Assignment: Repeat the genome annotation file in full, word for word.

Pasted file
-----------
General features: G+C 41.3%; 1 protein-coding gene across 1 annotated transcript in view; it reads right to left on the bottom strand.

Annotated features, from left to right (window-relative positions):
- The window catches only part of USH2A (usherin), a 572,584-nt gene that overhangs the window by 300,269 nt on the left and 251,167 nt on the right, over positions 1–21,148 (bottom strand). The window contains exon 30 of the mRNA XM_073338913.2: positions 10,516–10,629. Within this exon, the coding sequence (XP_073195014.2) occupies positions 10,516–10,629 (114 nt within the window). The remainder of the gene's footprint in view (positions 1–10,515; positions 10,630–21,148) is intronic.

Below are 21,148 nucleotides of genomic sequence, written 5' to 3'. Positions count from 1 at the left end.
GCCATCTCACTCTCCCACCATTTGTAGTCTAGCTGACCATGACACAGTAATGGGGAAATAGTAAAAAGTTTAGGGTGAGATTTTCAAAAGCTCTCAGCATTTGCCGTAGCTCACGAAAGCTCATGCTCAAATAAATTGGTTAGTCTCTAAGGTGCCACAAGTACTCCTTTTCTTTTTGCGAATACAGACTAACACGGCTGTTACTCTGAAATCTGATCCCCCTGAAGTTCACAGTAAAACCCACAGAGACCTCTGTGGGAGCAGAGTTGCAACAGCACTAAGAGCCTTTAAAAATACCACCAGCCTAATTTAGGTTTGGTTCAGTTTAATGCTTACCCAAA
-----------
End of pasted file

General features: G+C 41.3%; 1 protein-coding gene across 1 annotated transcript in view; it reads right to left on the bottom strand.

Annotated features, from left to right (window-relative positions):
- The window catches only part of USH2A (usherin), a 572,584-nt gene that overhangs the window by 300,269 nt on the left and 251,167 nt on the right, over positions 1–21,148 (bottom strand). The window contains exon 30 of the mRNA XM_073338913.2: positions 10,516–10,629. Within this exon, the coding sequence (XP_073195014.2) occupies positions 10,516–10,629 (114 nt within the window). The remainder of the gene's footprint in view (positions 1–10,515; positions 10,630–21,148) is intronic.

Below are 21,148 nucleotides of genomic sequence, written 5' to 3'. Positions count from 1 at the left end.
GCCATCTCACTCTCCCACCATTTGTAGTCTAGCTGACCATGACACAGTAATGGGGAAATAGTAAAAAGTTTAGGGTGAGATTTTCAAAAGCTCTCAGCATTTGCCGTAGCTCACGAAAGCTCATGCTCAAATAAATTGGTTAGTCTCTAAGGTGCCACAAGTACTCCTTTTCTTTTTGCGAATACAGACTAACACGGCTGTTACTCTGAAATCTGATCCCCCTGAAGTTCACAGTAAAACCCACAGAGACCTCTGTGGGAGCAGAGTTGCAACAGCACTAAGAGCCTTTAAAAATACCACCAGCCTAATTTAGGTTTGGTTCAGTTTAATGCTTACCCAAA